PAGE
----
The FCA’s new Investment Firm Prudential Regime (IFPR) will be introduced at the start of 2022. To help firms prepare for the new regime, Wheelhouse Advisors has worked with a cross-section of the market to assess the impact of the new arrangements. One group in particular, Exempt-CAD firms, look set to see a relatively heightened degree of change.
So, what’s changing? Capital requirements is the headline-grabber, but alongside that sit other concerns such as liquidity, consolidation within group structures and significantly increased reporting burdens. Also of note is the introduction of the Internal Capital and Risk Assessment (ICARA) process. The ICARA process replaces the Internal Capital Adequacy Assessment Process (ICAAP) and, for BIRPU, IFPRU or CPMI firms, will be an evolution of the current landscape. Exempt-CAD firms, however, have not been required to undertake an ICAAP under the current regulatory framework, making for a steeper learning curve than other categories of firm captured under the new IFPR.
Capital requirements under the new prudential regime will mean a shift away from the €50,000 of regulatory capital firms must currently hold against the risks they take. As a minimum, Exempt-CAD firms will now have to set at least £75,000 aside.
However, our impact assessments show that under IFPR it is likely that Exempt-CAD firms will see their Total Own Funds Requirements (TOFR) calculated based on the higher of Fixed Overheads Requirement (FOR) or the sum of K-factor requirements (KFR). The FOR equate to 25% of a firm’s overheads and KFR is a more complex calculation based on the types and volume of business a firm conducts, principally culminating in what’s called the risk-to-customer (RtC) requirement.
The TOFR is the largest of either the £75,000 minimum, or the calculation made for FOR or KFR. For some Exempt-CAD firms, we have identified an increase in capital requirements of up to 20-fold. At the lower end, 5-fold increases are alarmingly commonplace.
This points towards capital requirements calculations becoming a board-room topic in the not-too-distant future. Taking early steps to understanding your firm’s position and exposure will help you in developing mitigation processes or working in a way that maximises the benefits of the new prudential regime.
Exempt-CAD firms have, to date, not been subject to any regime that brings the broader corporate group structure into scope of prudential rules. The IFPR changes this meaning any firm which sits in a group, even the simplest of structures, has some analysis work to complete to ensure any UK parent entities within the group are adequately capitalised.
A common arrangement has been deployed is for a UK corporate parent company to borrow monies to fund the investment of regulatory capital into its subsidiary – the MiFID investment firm soon to be subject to IFPR. This is an arrangement that regulators discourage and so any such parent company would need to be adequately capitalised under the new regime.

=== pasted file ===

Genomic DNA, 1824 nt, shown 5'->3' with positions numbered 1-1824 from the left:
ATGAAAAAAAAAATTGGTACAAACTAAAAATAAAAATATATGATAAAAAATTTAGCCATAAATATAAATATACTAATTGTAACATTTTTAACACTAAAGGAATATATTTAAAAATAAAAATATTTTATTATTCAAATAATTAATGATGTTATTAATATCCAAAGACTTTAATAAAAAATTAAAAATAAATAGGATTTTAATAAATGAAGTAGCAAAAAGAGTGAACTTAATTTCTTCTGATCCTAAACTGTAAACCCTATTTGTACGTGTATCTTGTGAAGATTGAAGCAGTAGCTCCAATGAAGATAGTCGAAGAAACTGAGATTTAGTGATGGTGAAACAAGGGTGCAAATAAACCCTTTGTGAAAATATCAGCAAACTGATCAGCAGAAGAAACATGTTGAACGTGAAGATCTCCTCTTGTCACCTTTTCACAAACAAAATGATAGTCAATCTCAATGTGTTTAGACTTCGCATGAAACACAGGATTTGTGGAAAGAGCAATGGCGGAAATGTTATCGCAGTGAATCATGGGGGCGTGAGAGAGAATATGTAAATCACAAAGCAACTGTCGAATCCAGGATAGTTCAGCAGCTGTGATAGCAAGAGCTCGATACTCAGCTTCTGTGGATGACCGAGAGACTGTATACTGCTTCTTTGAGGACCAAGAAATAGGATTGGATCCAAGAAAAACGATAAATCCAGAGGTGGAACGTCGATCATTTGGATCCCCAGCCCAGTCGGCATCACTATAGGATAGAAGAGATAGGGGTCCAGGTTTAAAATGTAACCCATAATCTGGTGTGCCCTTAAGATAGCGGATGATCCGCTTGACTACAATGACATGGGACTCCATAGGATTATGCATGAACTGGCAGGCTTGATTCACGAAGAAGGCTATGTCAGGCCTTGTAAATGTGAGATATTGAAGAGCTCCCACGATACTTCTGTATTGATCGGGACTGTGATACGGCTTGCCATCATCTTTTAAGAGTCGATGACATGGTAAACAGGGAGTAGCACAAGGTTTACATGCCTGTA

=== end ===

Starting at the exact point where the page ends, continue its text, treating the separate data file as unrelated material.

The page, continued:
A very useful carve-out for “sufficiently simple” groups is on offer, meaning full prudential consolidation can be avoided if UK parent companies can prove, on an ongoing basis, it holds sufficient equity to cover its investments in subsidiary entities plus any group contingent liabilities. This will likely be an incredibly useful aspect of the new regime for Exempt-CAD firms which may not have previously been required to consider group capital adequacy.
The Internal Capital Adequacy and Risk Assessment process will be a new and labour-intensive undertaking for Exempt-CAD firms, who will need to demonstrate the controls, risk management and governance processes of the firm through this new measure. This will be documented on an annual basis.
The FCA has made clear that it expects all firms to improve the current approach to risk assessment, with the new regime changing the way pillar 2 is calculated. For many, this will be a formalisation of existing best-practices across the industry, but for Exempt-CAD firms this represents a fundamentally new approach.
Action to take
First and foremost, it is important to fully understand and interpret the ways in which the new prudential regime is likely to affect your firm.
The impact assessments we have completed do point towards some major changes for Exempt-CAD firms, and far beyond just the capital requirements, but these are certainly surmountable with the correct planning and execution.
While the FCA’s 2020 discussion paper (DP20-2) set out the majority of what will crystallise into the new regime, further detail is contained in the first two IFPR consultation papers (CP20-24 and CP21-7) and there is still a further consultation paper that is set to be unveiled in 2021. The expectation is that the FCA’s IFPR will mimic and improve upon much of what comes with IFD/IFR (Europe’s equivalent regime, set to be introduced in June 2021), but there may yet be changes, particularly for firms set to undergo the greatest upheaval against current arrangements.
A clear view as to your potential exposure is vital in providing the foundations for a successful transition to the new regime. For support in assessing the impact on your firm, speak to an expert and continue to read more on the topic.